Beach Tennis has its origins in several places around the world, including Brazil, Italy and Spain, and has greatly developed as a game over the past 25-30 years.  The current Beach Tennis heartland however is undoubtedly in Italy, where it all began in the 80`s, with it being most popular in the Emilia Romagna region. Its 1600 Beach Tennis courts must surely rival the substantial number of Beach Volleyball courts along the famous California shoreline.

Beach tennis is already widely played in Europe and globally, participating countries include Holland, Belgium, Germany, France, Poland, Italy, Spain, Cyprus, UK, Portugal, Slovenia, Croatia, Czech Republic, USA, Aruba, Latin America, Thailand, Australia…

The game has grown from being a fun activity on the beach to a highly competitive sport on a well organised circuit. In November 2007 the ITF announced the launch of the ITF Beach Tennis Tour in 2008.  A Tour calendar has been published every year since, with the number of tournaments increasing steadily, along with the variety of hosting nations.

An increasing number of players are turning professional with a number of former and present tennis professionals also taking to the game, and a World Ranking system is in place.

What is Beach Tennis?

Beach Tennis is a cross between tennis, beach volleyball and badminton.  It’s a fun sport suitable for all ages and abilities, ideal for families, groups of friends, leisure as well as professional players.  It’s very easy to play and has real health benefits.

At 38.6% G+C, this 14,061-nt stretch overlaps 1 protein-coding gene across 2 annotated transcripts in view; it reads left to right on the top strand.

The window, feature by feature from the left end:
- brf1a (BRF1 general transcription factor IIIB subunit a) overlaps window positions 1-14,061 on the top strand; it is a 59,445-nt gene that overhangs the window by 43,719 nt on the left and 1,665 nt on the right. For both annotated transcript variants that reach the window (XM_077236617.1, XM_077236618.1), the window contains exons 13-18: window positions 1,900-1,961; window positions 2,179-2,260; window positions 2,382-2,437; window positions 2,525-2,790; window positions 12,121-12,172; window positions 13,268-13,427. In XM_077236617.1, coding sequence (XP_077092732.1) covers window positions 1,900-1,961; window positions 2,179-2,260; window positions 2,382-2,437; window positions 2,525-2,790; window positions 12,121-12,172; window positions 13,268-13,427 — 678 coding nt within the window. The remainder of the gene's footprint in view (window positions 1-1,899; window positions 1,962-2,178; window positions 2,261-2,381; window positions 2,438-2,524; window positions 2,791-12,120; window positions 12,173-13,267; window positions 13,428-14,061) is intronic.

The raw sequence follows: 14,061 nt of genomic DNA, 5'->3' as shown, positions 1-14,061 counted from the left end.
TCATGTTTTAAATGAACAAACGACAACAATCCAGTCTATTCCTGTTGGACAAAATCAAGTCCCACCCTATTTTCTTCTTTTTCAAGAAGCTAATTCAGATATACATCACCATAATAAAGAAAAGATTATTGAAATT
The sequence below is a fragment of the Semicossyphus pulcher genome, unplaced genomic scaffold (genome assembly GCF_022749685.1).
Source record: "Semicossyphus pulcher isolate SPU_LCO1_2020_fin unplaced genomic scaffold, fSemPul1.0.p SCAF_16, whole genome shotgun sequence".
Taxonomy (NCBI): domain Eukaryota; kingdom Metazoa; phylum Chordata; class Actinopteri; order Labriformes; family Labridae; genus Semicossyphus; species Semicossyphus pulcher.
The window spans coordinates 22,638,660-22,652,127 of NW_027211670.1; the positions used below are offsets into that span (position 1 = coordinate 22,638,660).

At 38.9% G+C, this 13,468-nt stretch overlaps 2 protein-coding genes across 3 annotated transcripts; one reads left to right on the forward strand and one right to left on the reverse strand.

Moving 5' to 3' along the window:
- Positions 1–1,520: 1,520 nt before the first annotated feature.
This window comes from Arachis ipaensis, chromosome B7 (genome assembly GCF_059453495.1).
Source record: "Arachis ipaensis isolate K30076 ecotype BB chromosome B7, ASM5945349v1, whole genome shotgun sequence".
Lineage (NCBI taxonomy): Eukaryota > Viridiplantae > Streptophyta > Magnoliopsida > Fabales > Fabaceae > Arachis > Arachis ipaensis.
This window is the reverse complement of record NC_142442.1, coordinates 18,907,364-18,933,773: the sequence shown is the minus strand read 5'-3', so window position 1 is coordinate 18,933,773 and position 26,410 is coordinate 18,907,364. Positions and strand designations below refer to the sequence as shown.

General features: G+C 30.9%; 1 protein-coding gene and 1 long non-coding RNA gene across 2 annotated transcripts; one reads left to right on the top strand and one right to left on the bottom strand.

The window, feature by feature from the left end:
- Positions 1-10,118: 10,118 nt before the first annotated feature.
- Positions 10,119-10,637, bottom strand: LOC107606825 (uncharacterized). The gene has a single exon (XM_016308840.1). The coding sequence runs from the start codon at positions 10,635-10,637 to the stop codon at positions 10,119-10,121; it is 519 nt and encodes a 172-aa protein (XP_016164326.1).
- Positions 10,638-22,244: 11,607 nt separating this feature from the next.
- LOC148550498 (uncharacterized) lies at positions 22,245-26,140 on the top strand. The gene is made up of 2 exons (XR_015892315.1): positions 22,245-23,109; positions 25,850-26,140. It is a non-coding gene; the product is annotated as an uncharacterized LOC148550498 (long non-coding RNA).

Rules of Beach Tennis

  • Beach tennis is played on leveled sand with a same size court as the volleyball court 16 metres in length, 8 metres wide. The net is set at 1.7m.
  • The game is played with a carbon or carbon/fiberglass racket (paddle) without strings and a low compression orange ball.
  • Usually doubles is played although singles can be played on a slightly smaller court, 16 metres by 4.5 metres.
  • Scoring is similar to tennis although the server has only one underarm or overarm serve played from behind the baseline. Either player on the opposing side may return the serve. The serve alternates between all four players.
  • There is no advantage in the scoring so the next point after deuce wins the game but otherwise normal tennis scoring 15-0, 30-0… There are no lets; if the ball hits the net, strap or band and goes over then the ball is in play.
  • Change of ends is exactly the same as tennis: after 1 game, 3 games, 5 etc .
  • There are many different scoring formats, 1 set, best of 3 sets, best of 5 sets, timed match play but the chosen format should be agreed before the start of an event or match.
  • A team wins the point when the ball hits the ground inside the lines of the opponents’ court or opponents hit the ball out or in the net.
  • Men must hit underarm serves in mixed doubles.

The video below, Beach Tennis Basics by the ITF (in English), will give you a more visual idea of this sport we love so much!

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